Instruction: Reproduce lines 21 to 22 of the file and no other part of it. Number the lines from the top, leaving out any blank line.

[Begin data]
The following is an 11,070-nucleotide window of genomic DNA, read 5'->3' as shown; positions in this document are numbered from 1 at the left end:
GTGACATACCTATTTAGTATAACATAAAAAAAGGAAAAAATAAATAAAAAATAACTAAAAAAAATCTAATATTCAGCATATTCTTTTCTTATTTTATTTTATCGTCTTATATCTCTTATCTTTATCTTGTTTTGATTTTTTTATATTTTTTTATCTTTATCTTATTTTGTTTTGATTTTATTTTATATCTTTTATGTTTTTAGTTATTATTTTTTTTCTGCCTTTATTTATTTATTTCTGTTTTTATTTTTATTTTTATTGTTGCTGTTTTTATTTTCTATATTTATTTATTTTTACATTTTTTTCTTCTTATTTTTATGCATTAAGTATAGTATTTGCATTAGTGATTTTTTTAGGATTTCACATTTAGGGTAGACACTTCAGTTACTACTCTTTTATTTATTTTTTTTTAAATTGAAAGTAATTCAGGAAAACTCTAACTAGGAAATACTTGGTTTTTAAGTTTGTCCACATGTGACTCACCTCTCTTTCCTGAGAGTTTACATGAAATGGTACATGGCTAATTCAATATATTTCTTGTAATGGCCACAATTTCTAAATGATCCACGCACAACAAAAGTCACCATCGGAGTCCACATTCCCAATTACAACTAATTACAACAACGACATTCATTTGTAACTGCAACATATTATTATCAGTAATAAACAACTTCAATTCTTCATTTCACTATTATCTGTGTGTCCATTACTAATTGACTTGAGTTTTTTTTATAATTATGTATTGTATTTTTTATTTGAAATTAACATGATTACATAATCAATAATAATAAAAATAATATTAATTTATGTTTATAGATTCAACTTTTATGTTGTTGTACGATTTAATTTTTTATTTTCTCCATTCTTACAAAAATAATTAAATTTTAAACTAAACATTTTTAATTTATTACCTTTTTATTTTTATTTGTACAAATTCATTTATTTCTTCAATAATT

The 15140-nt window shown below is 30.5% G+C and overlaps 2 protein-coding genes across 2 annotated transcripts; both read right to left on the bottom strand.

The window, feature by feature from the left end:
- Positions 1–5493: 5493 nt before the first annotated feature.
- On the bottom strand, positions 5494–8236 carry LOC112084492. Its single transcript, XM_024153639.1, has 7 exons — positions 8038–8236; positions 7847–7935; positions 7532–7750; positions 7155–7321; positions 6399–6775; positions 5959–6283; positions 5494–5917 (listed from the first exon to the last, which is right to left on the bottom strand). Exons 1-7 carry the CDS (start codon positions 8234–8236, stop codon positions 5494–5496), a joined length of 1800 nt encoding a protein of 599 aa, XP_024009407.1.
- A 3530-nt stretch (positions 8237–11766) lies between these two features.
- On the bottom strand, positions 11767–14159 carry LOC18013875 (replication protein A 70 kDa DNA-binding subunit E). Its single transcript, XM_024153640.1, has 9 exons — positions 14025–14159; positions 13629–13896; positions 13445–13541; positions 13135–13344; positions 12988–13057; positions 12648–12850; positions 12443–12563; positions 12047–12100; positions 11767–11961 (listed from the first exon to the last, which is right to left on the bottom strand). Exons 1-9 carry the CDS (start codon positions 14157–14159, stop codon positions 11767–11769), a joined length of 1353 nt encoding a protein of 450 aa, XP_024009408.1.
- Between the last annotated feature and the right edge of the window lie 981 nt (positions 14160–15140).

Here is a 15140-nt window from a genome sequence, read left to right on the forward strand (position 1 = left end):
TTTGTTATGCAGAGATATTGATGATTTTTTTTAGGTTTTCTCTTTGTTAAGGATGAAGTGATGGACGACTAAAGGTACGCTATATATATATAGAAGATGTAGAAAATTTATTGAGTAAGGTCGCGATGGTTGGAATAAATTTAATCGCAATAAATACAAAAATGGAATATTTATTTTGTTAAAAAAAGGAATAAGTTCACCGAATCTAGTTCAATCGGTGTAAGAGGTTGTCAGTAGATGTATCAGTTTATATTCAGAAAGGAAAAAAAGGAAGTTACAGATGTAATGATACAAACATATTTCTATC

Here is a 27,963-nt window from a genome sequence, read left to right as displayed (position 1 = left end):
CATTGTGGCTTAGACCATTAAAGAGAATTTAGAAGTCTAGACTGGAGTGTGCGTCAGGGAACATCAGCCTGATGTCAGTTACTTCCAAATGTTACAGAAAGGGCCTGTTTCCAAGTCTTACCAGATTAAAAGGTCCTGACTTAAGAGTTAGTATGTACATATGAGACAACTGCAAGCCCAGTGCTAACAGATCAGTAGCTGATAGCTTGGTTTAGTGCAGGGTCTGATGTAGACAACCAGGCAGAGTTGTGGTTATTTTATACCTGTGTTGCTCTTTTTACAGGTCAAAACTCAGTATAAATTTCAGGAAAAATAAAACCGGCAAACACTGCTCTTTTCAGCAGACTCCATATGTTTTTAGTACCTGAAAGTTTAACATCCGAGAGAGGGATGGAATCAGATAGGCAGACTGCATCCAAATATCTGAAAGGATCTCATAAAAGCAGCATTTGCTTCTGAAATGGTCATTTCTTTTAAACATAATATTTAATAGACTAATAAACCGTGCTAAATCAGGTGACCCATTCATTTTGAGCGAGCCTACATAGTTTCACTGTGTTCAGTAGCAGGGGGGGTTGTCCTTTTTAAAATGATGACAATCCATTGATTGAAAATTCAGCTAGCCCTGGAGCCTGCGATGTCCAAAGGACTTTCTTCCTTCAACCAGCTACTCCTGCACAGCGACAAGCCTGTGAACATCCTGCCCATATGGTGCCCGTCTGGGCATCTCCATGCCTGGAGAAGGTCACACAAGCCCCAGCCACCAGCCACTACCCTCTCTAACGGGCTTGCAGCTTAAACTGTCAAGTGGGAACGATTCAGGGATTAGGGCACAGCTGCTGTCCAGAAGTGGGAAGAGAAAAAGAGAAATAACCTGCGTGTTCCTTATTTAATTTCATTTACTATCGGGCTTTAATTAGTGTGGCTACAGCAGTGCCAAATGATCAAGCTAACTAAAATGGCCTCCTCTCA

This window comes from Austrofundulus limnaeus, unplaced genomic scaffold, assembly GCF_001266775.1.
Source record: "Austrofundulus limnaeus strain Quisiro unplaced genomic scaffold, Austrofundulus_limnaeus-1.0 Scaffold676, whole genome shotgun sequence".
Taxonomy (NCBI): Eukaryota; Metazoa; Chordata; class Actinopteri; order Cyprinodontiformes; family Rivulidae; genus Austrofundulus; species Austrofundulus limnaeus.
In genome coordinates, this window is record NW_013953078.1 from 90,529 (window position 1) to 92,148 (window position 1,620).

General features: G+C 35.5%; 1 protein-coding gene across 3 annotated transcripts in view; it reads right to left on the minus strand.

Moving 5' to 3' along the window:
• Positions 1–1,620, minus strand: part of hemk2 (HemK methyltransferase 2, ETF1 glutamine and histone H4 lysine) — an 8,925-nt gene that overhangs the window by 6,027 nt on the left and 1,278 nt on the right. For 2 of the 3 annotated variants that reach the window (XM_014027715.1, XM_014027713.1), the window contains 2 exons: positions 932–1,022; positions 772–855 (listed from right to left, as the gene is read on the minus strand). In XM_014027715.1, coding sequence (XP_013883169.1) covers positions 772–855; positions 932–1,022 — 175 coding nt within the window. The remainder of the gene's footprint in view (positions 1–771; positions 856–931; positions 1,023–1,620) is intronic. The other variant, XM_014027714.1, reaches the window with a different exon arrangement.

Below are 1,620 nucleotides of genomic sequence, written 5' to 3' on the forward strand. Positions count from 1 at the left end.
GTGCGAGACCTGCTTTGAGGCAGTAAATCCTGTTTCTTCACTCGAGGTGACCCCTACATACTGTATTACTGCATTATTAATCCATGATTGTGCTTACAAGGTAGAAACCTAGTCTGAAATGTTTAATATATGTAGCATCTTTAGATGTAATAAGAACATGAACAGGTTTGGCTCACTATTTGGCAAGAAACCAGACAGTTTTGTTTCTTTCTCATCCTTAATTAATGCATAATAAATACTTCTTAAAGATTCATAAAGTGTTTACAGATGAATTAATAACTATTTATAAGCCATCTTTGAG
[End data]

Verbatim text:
Below are 1,620 nucleotides of genomic sequence, written 5' to 3' on the forward strand. Positions count from 1 at the left end.
GTGCGAGACCTGCTTTGAGGCAGTAAATCCTGTTTCTTCACTCGAGGTGACCCCTACATACTGTATTACTGCATTATTAATCCATGATTGTGCTTACAAGGTAGAAACCTAGTCTGAAATGTTTAATATATGTAGCATCTTTAGATGTAATAAGAACATGAACAGGTTTGGCTCACTATTTGGCAAGAAACCAGACAGTTTTGTTTCTTTCTCATCCTTAATTAATGCATAATAAATACTTCTTAAAGATTCATAAAGTGTTTACAGATGAATTAATAACTATTTATAAGCCATCTTTGAG